A pilot precision medicine trial for children with diffuse intrinsic pontine glioma—PNOC 003: A report from the Pacific Pediatric Neuro‐Oncology Consortium

The International Journal of Cancer

October 1, 2019
Sabine Mueller, Payal Jain, Winnie S. Liang, Lindsay Kilburn, Cassie Kline, Nalin Gupta, Eshini Panditharatna, Suresh N. Magge, Bo Zhang, Yuankun Zhu, John R. Crawford, Anu Banerjee, Kellie Nazemi, Roger J. Packer, Claudia K. Petritsch, Nathalene Truffaux, Alison Roos, Sara Nasser, Joanna J. Phillips, David Solomon, Annette Molinaro, Angela J. Waanders, Sara A. Byron, Michael E. Berens, John Kuhn, Javad Nazarian, Michael Prados, Adam C. Resnick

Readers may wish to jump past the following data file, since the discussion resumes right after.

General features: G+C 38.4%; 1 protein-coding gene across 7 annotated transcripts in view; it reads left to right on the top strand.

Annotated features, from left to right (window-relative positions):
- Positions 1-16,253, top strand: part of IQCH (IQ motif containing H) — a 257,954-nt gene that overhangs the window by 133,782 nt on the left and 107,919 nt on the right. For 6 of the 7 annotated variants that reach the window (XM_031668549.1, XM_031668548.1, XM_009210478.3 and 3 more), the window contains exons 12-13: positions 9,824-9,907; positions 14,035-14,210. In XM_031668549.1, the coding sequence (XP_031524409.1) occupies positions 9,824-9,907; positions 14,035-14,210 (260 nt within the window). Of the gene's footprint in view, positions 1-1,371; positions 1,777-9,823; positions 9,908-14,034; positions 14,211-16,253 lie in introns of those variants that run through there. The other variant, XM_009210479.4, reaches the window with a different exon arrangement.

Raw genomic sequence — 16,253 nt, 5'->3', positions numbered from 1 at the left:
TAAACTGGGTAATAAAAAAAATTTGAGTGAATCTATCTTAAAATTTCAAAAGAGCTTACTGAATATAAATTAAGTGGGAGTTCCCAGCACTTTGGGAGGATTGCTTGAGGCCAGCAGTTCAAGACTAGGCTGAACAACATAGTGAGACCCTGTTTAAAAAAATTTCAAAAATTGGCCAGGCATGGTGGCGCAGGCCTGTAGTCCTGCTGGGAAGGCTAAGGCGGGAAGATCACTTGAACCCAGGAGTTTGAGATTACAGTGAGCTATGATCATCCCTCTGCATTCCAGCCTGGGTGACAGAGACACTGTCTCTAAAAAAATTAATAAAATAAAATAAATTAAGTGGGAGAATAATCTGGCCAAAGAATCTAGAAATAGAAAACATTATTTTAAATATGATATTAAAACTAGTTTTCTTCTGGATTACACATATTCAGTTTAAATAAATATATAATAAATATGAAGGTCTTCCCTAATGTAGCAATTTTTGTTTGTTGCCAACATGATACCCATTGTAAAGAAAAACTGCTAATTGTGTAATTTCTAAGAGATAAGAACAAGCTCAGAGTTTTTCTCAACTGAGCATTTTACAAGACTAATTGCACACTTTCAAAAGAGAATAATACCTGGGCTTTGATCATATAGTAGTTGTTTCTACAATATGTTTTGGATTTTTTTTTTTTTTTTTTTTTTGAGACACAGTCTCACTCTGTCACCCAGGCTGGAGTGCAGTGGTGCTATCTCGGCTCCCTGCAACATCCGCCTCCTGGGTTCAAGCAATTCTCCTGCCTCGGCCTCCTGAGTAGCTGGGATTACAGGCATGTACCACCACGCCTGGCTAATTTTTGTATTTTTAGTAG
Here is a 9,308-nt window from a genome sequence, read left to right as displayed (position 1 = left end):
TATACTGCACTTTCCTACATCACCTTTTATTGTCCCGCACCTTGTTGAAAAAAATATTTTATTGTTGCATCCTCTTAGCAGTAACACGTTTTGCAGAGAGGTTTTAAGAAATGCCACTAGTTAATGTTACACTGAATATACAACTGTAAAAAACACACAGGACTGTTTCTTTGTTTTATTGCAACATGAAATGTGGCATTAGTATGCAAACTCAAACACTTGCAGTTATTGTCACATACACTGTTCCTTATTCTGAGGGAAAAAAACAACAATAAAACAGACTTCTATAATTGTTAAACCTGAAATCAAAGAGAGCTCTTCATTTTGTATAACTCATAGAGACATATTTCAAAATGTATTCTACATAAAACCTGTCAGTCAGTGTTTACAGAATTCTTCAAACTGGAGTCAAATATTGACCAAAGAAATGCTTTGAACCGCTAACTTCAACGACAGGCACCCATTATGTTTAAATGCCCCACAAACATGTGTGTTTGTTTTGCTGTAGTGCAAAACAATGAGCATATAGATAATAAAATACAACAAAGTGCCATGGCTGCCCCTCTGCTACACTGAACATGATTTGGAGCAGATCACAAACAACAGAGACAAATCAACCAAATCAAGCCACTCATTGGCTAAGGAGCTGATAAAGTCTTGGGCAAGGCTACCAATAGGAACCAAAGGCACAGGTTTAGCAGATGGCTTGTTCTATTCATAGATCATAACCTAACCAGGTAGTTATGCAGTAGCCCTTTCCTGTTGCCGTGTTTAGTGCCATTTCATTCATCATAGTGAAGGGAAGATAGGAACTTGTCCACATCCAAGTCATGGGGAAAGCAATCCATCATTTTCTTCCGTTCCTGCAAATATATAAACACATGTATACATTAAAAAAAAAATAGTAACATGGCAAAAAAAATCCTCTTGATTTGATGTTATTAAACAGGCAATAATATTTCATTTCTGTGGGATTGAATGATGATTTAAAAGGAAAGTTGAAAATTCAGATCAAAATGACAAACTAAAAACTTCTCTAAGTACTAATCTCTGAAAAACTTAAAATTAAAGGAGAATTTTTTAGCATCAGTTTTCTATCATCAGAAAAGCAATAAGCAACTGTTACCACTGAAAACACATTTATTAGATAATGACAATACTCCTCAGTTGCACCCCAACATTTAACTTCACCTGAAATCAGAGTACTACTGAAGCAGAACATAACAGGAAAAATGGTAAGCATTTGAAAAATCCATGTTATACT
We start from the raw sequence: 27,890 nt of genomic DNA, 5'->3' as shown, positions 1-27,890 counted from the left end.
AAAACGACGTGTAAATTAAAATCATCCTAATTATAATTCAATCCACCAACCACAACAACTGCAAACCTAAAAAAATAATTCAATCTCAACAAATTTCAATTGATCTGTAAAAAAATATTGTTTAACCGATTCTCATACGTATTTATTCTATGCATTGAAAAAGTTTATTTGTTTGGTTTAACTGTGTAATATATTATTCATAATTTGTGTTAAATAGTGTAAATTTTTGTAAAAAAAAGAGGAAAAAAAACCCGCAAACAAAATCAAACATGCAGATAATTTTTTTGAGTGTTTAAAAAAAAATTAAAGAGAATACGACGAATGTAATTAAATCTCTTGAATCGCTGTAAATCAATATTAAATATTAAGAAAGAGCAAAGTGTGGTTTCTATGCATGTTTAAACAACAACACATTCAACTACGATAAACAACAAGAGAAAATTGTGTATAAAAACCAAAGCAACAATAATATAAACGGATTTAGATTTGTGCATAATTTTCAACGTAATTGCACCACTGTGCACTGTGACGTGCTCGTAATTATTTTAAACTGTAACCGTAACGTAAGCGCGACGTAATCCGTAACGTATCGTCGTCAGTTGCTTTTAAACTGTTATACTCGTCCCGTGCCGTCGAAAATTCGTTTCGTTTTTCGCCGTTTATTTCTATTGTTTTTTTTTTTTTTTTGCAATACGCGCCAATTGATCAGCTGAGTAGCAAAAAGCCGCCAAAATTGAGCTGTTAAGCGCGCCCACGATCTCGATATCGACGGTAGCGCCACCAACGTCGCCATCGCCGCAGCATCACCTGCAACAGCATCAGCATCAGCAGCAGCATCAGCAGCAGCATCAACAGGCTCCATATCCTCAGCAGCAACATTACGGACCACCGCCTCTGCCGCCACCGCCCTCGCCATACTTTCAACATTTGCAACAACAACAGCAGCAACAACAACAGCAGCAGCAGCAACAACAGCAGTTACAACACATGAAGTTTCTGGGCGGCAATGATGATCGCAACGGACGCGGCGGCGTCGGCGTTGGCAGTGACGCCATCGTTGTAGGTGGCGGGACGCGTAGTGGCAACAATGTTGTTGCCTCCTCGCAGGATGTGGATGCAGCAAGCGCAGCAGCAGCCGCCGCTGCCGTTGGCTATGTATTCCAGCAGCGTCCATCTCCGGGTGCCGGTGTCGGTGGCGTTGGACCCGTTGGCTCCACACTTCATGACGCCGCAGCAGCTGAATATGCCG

This clinical trial evaluated whether whole exome sequencing (WES) and RNA sequencing (RNAseq) of paired normal and tumor tissues could be incorporated into a personalized treatment plan for newly diagnosed patients (<25 years of age) with diffuse intrinsic pontine glioma (DIPG). Additionally, whole genome sequencing (WGS) was compared to WES to determine if WGS would further inform treatment decisions, and whether circulating tumor DNA (ctDNA) could detect the H3K27M mutation to allow assessment of therapy response. Patients were selected across three Pacific Pediatric Neuro‐Oncology Consortium member institutions between September 2014 and January 2016. WES and RNAseq were performed at diagnosis and recurrence when possible in a CLIA‐certified laboratory. Patient‐derived cell line development was attempted for each subject. Collection of blood for ctDNA was done prior to treatment and with each MRI. A specialized tumor board generated a treatment recommendation including up to four FDA‐approved agents based upon the genomic alterations detected. A treatment plan was successfully issued within 21 business days from tissue collection for all 15 subjects, with 14 of the 15 subjects fulfilling the feasibility criteria. WGS results did not significantly deviate from WES‐based therapy recommendations; however, WGS data provided further insight into tumor evolution and fidelity of patient‐derived cell models. Detection of the H3F3A or HIST1H3B K27M (H3K27M) mutation using ctDNA was successful in 92% of H3K27M mutant cases. A personalized treatment recommendation for DIPG can be rendered within a multicenter setting using comprehensive next‐generation sequencing technology in a clinically relevant timeframe.